Arsenal vs. Fulham: 6 Things We Learned from Pulsating 3-3 Draw

Charlie MelmanCorrespondent IINovember 10, 2012

Arsenal vs. Fulham: 6 Things We Learned from Pulsating 3-3 Draw

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    In one of the oddest and most exciting Premier League matches of the season, Arsenal threw away a 2-0 lead, went down 3-2 and then came back to earn a 3-3 draw against Fulham.

    The Gunners could have won it, too.

    A debatable handball in the 95th minute gave Arsenal a penalty, which Mikel Arteta, surprisingly stepped up to take ahead of Olivier Giroud. His low drive to the right corner was well saved by Mark Schwarzer, and a breathtaking game ended with a flourish.

    There will be many questions asked of Arsene Wenger and Arsenal, as they are off to their worst Premier League start in three decades. They need to get themselves in gear soon, or it will take something historic to make the top four.

    Let's take a look at six things we learned today.

Arsenal Always Draw the Best out of Their Opponents

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    Maybe other teams don't just magically play better when they face Arsenal. Maybe Arsenal just makes them look better with their own poor performance.

    We can't be sure, but the same thing keeps happening every single week.

    Fulham certainly looked on their game today, though. A combative, if occasionally lazy, midfield kept much more possession than they were expected to. That let them feed the consistently threatening and occasionally excellent striking duo Bryan Ruiz and Dimitar Berbatov.

    At times their consistently good play made Arsenal look average. And since Arsenal are a mid-table club right now, perhaps they are just that.

Wojciech Szczesny's Return Is a Good Thing

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    I've never really been as high on Vito Mannone as some, nor as low.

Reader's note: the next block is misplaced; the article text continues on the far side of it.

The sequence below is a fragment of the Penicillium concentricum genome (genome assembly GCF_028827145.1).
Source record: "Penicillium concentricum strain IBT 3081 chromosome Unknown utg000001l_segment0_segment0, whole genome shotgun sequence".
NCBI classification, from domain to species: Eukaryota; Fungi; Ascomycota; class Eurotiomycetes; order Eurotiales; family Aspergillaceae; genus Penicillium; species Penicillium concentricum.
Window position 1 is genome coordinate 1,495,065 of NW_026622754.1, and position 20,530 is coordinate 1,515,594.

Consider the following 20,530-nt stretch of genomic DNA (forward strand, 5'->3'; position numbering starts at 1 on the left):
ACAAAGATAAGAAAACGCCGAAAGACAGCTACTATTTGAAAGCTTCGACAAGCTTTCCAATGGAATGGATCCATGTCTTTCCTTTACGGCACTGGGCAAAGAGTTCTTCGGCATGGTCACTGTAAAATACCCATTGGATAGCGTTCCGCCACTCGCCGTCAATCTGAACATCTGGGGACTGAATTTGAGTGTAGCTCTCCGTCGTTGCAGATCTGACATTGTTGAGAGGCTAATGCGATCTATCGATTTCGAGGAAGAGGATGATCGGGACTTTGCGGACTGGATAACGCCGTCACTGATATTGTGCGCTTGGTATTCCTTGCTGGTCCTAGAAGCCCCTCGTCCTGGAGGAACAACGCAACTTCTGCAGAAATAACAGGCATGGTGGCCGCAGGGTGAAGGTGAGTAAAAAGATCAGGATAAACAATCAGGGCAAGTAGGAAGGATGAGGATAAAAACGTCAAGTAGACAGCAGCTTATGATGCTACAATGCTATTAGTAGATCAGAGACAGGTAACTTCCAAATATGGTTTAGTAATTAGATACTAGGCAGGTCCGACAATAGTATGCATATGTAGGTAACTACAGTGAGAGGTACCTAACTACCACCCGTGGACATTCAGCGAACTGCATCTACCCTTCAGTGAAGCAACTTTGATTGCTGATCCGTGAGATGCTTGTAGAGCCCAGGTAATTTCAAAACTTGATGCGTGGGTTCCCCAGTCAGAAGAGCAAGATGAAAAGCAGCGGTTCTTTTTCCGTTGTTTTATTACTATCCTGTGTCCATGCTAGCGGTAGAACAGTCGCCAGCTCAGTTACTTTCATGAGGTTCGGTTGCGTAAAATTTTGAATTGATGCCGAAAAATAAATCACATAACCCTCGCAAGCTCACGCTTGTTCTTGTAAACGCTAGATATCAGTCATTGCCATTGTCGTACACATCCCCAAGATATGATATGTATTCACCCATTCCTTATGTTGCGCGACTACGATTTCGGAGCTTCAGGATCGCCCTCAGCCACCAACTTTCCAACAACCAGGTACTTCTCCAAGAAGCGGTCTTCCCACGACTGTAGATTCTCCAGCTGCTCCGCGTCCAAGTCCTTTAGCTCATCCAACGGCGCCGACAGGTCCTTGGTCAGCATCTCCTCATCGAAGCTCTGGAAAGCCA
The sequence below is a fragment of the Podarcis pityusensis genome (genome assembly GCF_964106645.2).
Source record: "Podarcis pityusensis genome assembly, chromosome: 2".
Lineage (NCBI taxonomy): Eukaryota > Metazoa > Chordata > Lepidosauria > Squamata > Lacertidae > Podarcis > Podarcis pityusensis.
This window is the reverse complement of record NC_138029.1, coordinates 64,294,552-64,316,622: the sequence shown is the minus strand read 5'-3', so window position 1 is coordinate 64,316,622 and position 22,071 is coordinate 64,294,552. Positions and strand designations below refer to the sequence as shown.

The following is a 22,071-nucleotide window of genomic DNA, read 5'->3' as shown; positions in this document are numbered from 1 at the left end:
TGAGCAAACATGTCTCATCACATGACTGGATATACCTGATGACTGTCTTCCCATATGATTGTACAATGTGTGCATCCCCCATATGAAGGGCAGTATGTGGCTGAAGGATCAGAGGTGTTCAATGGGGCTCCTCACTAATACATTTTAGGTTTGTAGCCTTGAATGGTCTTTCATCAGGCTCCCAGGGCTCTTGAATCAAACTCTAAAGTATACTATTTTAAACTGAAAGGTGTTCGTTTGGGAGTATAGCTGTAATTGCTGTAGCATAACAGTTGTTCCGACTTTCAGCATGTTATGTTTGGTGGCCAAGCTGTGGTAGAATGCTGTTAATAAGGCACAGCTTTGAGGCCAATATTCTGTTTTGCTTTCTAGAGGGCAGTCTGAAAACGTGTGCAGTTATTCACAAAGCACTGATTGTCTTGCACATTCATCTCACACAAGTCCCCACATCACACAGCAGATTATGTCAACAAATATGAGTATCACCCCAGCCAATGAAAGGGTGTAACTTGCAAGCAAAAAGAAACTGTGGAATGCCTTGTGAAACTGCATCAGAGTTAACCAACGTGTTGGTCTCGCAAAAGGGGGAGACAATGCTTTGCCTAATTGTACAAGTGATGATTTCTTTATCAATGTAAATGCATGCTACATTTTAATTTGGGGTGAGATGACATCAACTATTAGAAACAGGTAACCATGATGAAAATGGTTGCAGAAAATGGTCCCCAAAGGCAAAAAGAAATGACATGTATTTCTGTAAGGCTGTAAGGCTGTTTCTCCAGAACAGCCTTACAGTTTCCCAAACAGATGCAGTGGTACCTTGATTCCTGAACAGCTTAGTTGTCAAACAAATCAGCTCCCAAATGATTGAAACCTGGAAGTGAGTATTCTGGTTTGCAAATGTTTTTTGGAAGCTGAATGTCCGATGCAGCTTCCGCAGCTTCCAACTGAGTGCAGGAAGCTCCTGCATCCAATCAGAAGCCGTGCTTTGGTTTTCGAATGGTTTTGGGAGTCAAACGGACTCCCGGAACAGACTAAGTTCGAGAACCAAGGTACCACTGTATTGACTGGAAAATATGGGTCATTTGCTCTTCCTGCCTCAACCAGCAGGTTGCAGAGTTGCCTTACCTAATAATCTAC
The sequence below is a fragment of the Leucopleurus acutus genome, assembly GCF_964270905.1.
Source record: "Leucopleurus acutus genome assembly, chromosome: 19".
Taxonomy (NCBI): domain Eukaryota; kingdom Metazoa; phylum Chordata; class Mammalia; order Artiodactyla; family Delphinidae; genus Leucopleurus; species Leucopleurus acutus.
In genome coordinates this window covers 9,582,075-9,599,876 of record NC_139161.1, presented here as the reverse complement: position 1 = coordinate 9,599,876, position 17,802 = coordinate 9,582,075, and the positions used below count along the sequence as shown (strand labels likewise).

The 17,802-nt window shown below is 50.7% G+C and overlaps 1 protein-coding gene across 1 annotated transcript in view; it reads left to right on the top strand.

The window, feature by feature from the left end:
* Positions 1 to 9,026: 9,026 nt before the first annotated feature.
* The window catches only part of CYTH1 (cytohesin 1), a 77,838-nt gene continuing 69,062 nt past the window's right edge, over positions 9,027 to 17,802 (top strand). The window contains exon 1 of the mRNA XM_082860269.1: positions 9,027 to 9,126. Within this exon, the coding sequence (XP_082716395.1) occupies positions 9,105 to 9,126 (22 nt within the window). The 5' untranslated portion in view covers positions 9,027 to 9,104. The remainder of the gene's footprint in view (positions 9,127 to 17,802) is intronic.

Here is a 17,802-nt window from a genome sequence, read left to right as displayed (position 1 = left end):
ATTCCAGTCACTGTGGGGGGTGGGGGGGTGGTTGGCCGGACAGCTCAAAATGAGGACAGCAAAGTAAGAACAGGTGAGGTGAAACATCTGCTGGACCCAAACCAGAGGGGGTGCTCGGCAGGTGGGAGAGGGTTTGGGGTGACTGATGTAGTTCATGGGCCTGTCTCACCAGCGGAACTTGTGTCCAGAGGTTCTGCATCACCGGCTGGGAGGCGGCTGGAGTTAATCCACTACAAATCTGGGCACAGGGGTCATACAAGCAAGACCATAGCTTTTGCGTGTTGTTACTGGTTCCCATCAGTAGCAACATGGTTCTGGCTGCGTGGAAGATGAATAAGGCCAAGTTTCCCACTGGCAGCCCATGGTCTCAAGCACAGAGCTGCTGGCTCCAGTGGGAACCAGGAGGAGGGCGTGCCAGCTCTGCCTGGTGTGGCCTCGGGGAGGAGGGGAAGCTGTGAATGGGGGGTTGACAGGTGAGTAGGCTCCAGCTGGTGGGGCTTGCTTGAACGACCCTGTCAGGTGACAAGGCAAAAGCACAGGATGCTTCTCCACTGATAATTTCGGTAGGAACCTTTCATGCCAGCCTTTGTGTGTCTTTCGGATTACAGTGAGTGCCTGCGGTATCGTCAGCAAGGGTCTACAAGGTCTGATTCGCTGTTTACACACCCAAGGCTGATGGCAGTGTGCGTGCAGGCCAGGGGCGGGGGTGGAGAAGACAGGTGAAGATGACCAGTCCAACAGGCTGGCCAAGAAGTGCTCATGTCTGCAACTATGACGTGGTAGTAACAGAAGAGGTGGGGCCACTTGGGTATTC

After all, the man started the season as Arsenal's third-choice goalkeeper. He has done fairly well since Wojciech Szczesny's ankle injury against Southampton.

    Now it's time for him to go.

    There are certain saves that a keeper for a top team (or at least one that wants to be) has to make, and Mannone can't make them. For example: Alexander Kacaniklic's downward header from about 12 yards out never should have gone in.

    Vito's done well, but his time is up.

Dimitar Berbatov Is Still Pure Class

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    Those who accuse Dimitar Berbatov of being lazy just can't appreciate the nuances of the most subtly classy footballer in the world. Berbatov might be an enigma and an unusual striker, but he's absolutely the best player on his team.

    His first touch is velvet.

    He glides past players in either midfield or up front with seemingly little exertion. He lulls you to sleep and then finishes you off with a clinical touch.

    He is extremely clutch.

    Berbatov's first goal was partly due to poor defending by Bacary Sagna and partly due to opportunism. Sliding behind Sagna, he avoided everyone's attention before neatly tucking his header in the back of the net.